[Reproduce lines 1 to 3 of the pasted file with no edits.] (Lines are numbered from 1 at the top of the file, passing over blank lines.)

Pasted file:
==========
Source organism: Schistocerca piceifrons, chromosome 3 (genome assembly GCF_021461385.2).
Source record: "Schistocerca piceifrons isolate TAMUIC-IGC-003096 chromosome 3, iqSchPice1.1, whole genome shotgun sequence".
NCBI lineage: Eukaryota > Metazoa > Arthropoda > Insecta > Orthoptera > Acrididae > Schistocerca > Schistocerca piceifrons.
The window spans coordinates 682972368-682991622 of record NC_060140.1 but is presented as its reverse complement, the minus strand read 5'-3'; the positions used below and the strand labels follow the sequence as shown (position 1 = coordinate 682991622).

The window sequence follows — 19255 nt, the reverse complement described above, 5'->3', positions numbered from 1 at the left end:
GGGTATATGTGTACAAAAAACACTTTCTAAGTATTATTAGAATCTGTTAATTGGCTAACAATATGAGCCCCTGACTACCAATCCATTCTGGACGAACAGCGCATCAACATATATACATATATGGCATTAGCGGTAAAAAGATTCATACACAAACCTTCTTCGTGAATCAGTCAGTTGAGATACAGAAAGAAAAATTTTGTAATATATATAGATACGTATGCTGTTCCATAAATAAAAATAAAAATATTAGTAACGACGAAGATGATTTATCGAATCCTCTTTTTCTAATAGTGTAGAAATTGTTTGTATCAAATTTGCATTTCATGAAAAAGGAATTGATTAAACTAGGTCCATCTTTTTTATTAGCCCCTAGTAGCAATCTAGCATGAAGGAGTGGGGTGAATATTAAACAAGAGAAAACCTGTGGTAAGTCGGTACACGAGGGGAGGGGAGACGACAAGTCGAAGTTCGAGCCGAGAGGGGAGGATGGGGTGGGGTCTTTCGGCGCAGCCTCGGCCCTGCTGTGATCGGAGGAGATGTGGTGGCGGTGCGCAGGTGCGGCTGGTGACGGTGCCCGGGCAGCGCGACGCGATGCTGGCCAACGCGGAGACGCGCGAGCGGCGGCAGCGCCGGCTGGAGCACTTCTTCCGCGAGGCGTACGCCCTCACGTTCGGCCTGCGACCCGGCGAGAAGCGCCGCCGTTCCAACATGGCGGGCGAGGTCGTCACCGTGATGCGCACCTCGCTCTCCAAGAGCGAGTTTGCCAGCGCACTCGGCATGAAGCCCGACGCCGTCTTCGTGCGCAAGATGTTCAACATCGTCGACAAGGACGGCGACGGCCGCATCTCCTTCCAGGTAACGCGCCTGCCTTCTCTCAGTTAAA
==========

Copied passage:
Source organism: Schistocerca piceifrons, chromosome 3 (genome assembly GCF_021461385.2).
Source record: "Schistocerca piceifrons isolate TAMUIC-IGC-003096 chromosome 3, iqSchPice1.1, whole genome shotgun sequence".
NCBI lineage: Eukaryota > Metazoa > Arthropoda > Insecta > Orthoptera > Acrididae > Schistocerca > Schistocerca piceifrons.